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J Vasc Surg. 2003 Feb;37(2):323-30.

Financial impact of endoscopic vein harvest for infrainguinal bypass.

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Division of Vascular Surgery, University of Rochester Medical Center, Rochester, NY 14642, USA.



The purpose of this study was to determine the financial and clinical impact of endoscopic saphenous vein harvest for lower extremity bypass.


The charts of all patients who underwent elective infrainguinal bypass with saphenous vein since we began using endoscopic harvest were analyzed, and the data were compared with our concomitant series of conventionally harvested bypasses. Wound complications were classified as cellulitis (I), an open/draining wound (II), or threatened/exposed graft (III). Actual hospital costs were analyzed in a subset of 84 patients without excessive preoperative stay or additional major inflow or flap procedures, and the financial data were converted to 2001 US dollars.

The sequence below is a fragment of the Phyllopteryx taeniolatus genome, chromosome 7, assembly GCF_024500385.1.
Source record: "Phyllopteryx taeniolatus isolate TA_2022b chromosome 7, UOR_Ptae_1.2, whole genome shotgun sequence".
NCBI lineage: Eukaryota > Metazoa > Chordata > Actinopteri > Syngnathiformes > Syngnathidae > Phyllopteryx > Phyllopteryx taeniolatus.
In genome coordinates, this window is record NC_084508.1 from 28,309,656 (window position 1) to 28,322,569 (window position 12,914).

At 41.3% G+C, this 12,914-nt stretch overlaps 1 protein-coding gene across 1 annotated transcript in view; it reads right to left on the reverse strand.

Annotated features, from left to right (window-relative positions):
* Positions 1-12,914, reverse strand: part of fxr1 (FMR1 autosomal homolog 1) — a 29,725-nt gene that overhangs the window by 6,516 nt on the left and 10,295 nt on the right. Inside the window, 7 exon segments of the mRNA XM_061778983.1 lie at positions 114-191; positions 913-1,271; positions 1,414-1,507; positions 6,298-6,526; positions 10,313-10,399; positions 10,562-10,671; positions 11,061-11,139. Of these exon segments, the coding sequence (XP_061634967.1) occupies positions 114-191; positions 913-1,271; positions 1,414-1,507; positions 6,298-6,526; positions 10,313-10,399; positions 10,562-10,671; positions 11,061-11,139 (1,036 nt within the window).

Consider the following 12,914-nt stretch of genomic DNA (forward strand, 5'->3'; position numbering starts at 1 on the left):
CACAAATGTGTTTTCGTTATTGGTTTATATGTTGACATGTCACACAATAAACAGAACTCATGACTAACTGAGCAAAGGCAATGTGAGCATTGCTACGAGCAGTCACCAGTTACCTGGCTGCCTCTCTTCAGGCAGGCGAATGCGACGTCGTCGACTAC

From March 1999 to December 2001, 242 bypasses were performed with open (n = 134) or endoscopic (n = 108) vein harvest techniques. Overall (34.1% versus 20.4%; P <.02) and class II (15.9% versus 6.5%; P <.03) wound complication rates and length of stay were significantly greater in the OPEN group. Financial subset analysis revealed a significant reduction in total cost ($6203 +/- $3326 versus $7456 +/- $3186; P <.01) in the ENDO versus the OPEN group. Readmissions for wound complications were more common in the OPEN versus the ENDO group (11.4% versus 4.1%; P <.03), resulting in an additional total cost of $204,557 versus $23,797, respectively. Patency and limb salvage at a mean of 7.1 months (range, 1 to 32 months) did not differ.


Endoscopic saphenous vein harvest results in a cost savings of more than $1200 per procedure during hospitalization and of almost $2200 per procedure including the costs of readmission. This is primarily from a shortened length of stay, a decreased rate of major wound infections, and a reduction in the need for early readmission.

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